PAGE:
Friday 14 October is Allied Health Professions Day –  a unique opportunity to celebrate the skills of Allied Health Professionals who support the health and wellbeing of people living in the Northern Health and Social Care Trust area, from Newtownabbey to Ballycastle, Coleraine to Cookstown and everywhere in-between.

Allied Health Professionals work as part of multidisciplinary teams and with local partners; councils, schools, care homes, hospitals, voluntary agencies and many more to tackle health inequalities.

In the Northern Trust;

  • Dietitians are addressing health inequalities of communities in Ballymena by running healthy eating courses and practical cooking sessions promoting cooking from scratch, healthy changes to diet and a reduction in take away foods Slow Cooking For Communities.
  • Occupational Therapists in partnership with Ulster University are leading innovation in the treatment of upper limb impairments following stroke.
  • Orthoptist clinics are supporting specialist assessment of visual problems, eye movement disorders, squints and double vision.
  • Paramedic students are welcomed by AHPs and other professions in various settings across the Trust to complete practice based learning.
  • First Contact Physiotherapists are working in local GP Practices to help people manage pain, disability and injury.
  • Podiatry clinics are delivered locally in a large number of towns to meet the needs of local people including those with diabetes.
  • Radiographers are providing diagnostic services and supporting flow through emergency departments.
  • Speech and Language Therapists are working in partnership with nurses, dietitians and other professionals to develop and implement Food and Drink Safety Pause in care settings before meal times, to promote awareness of people at risk from eating, drinking and swallowing difficulties.  This work has been up-scaled regionally.

These initiatives demonstrate the impact AHPs have on the health and wellbeing of people in our local area.  AHPs help people to manage complex health conditions, support return to school or work and live independently at home. They are leaders in public health and take a population level approach to address the care needs of people living in the Northern Health and Social Care Trust.

So today, a big shout out to celebrate AHP Support Workers, Dietitians, Occupational Therapists, Orthoptists, Podiatrists, Physiotherapists, Radiographers, Speech and Language Therapists and Paramedics who work across the area.

Happy AHPs Day!

#AHPsDay  #WeAHPs

HSC NI Foster Carers retire after 50 years of giving Children a Brighter Future

A special recognition event hosted by HSC NI Foster Care in the Northern area celebrates three local foster care families who have dedicated a combined service of 50 years to making a real difference to children and young people’s lives.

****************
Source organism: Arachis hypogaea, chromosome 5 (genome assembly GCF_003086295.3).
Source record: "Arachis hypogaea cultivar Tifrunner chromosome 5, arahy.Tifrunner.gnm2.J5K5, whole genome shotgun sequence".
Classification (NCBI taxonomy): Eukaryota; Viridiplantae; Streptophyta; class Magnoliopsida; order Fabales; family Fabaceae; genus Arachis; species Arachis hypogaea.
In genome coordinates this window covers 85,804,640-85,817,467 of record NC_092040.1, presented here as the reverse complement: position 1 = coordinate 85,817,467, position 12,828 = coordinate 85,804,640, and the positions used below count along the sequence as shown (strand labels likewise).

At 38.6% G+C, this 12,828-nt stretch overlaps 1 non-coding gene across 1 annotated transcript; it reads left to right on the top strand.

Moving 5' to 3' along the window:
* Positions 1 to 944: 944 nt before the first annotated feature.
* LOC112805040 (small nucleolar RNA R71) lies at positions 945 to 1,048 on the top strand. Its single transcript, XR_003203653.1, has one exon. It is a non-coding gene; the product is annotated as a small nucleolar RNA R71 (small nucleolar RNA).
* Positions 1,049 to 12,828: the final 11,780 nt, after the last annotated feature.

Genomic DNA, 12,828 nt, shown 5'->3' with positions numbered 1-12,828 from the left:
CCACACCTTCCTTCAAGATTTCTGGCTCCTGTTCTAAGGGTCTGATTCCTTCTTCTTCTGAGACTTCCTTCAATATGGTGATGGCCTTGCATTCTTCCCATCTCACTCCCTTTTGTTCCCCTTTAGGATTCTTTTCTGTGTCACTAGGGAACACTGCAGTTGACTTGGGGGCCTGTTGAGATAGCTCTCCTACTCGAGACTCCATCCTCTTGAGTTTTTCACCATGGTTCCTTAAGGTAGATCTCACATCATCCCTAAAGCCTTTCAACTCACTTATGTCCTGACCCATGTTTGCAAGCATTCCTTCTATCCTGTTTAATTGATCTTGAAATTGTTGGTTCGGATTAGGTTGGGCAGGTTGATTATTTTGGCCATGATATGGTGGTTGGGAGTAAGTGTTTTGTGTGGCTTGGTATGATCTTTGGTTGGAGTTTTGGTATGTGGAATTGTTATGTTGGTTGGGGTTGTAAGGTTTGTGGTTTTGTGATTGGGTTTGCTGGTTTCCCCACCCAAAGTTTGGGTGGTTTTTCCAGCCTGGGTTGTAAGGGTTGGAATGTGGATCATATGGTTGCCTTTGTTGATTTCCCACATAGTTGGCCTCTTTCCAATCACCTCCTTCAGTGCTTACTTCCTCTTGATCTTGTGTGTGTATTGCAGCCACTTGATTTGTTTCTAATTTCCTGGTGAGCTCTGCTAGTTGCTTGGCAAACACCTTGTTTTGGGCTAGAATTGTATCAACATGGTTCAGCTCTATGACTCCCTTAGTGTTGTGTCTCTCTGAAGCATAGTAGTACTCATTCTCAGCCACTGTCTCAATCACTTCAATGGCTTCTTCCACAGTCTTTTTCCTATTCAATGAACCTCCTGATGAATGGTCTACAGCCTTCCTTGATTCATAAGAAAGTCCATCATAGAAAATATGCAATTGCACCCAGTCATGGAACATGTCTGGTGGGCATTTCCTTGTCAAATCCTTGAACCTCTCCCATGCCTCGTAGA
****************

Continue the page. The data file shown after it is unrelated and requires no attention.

Recognised at the event, Yvonne Strange and her late husband Tommy began fostering in 1985, dedicating over 37 years to supporting foster children.

For nearly four decades, the local couple provided a safe, loving and supportive home to over 90 children through short breaks, short term & long term stays, adoption and residence orders.

Yvonne shared her experience, “Anyone can foster as long as you give love and commitment to a child in your home. The children only ever needed me to love and nourish them, they are only looking for someone to help them along and to share family moments with them. I have loved them coming into our home over the years.”

In 2019, Yvonne was awarded a BME for her outstanding service and significant impact to the community through fostering and in more recent years has been a great support to mothers in the community who needed a little bit extra guidance and support.

Also acknowledged for their service to fostering, Ruth and John Quinn from Whitehead have been fostering since 2013. Ruth said, “It can take a while to get through the fostering process but we would encourage anyone to stick with it as it has exceeded our expectations – it is extremely rewarding and worthwhile watching children grow and develop into more confident happy people by giving them love, care and attention.”

Currently over 2,800 children and young people in Northern Ireland rely on foster care, however there is a real need for more foster carers. HSC NI Foster Care need more people to come forward to offer a safe and nurturing home where children can develop, thrive and reach their potential.

When we don’t have enough foster carers children and young people often have to travel significant distances to school, and even have to move outside their local community, away from their school, family and friends, and miss out on enjoying their hobbies and interests.